YEP Says (Jan 12): A landmark year for the listeners who save lives

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How to quantify success when it comes to an organisation such as the Samaritans?

The number of lives saved? The number of people helped from the depths of despair in the darkest hours, when loneliness and suffering can be at its worst?

And for all of those who have made the call, how many more have taken comfort in knowing that the Samaritams are there. Just in case. The Samaritans of Leeds will mark 50 years of listening this year. Since November 7, 1966, the Leeds branch of the charity has offered round-the-clock confidential support to people in emotional distress and struggling to cope. It has trained almost 3,000 volunteers who have dedicated themselves to a 24 hour/365 days a year service. Since records began more than 1.4m contacts have been made with the branch, by telephone, email, SmS and face-to -face.

Never forget that this amazing organisation relies entirely on donations.

The nature of daily life may have changed a lot in the past 50 years - but the need for someone to care, and sometimes just to listen, has never been meant more.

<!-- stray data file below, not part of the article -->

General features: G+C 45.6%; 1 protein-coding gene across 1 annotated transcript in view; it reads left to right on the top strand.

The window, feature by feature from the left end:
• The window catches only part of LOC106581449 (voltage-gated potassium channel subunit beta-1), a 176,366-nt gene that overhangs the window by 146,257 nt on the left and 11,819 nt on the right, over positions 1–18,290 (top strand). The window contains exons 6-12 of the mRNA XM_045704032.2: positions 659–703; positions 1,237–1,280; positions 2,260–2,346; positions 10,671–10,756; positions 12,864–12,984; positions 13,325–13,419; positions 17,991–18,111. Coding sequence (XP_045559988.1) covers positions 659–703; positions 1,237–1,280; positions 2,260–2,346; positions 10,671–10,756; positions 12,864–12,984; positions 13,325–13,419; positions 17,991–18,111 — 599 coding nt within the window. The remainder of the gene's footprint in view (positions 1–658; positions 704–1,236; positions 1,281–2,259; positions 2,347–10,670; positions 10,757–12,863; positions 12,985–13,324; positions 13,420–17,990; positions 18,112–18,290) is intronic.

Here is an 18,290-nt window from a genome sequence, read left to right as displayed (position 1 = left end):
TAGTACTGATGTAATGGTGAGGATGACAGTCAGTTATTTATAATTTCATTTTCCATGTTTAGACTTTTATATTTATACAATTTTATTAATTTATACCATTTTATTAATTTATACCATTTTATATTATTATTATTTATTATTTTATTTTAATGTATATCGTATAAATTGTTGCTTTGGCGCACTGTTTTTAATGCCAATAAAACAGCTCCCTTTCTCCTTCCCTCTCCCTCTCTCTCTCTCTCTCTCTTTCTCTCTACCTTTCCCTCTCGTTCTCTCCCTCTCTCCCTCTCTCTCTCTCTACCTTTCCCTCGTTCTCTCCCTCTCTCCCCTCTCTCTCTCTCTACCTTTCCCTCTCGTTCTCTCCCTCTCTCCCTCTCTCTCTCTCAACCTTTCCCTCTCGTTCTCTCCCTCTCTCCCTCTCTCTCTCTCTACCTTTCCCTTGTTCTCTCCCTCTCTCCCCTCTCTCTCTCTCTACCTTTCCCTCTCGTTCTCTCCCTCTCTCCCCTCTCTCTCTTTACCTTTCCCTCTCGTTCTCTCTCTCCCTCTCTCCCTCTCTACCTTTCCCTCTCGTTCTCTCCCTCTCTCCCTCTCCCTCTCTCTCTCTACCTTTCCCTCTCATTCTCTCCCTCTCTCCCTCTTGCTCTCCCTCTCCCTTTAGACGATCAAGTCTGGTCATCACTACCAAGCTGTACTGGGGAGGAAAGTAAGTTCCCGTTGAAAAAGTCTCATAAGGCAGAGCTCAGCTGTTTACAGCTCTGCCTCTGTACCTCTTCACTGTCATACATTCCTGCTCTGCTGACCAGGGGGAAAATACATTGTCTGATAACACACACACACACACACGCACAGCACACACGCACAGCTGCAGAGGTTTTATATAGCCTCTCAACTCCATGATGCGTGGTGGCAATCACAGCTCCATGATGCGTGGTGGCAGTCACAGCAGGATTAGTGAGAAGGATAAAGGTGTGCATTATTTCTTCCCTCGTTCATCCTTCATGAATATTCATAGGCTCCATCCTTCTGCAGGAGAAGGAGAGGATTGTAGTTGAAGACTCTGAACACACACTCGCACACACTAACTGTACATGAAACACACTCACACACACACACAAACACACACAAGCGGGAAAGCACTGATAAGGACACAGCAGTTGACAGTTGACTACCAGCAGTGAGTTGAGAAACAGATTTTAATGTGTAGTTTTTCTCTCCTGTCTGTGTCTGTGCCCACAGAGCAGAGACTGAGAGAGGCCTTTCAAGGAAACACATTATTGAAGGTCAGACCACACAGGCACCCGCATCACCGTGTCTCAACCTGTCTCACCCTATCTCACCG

It would be remiss of us not to include their helpline number here: 116 123.

Farewell David Bowie, a true superstar

THERE are few cultural figures who can genuinely claim to have changed people’s lives, but David Bowie is arguably one of them.

Not only was he the most charismatic performer of his generation, he was also one of the most influential.

In a career spanning more than four decades, the musician and songwriter pushed back the boundaries of what a rock star could be. Bowie set trends rather than followed them.

He was a cultural hero of his age, refusing to conform to convention, preferring instead to follow his own star.

He leaves behind a legacy of great songs and as long as there are people walking the earth, his name, and the brilliant music he produced, will live on.

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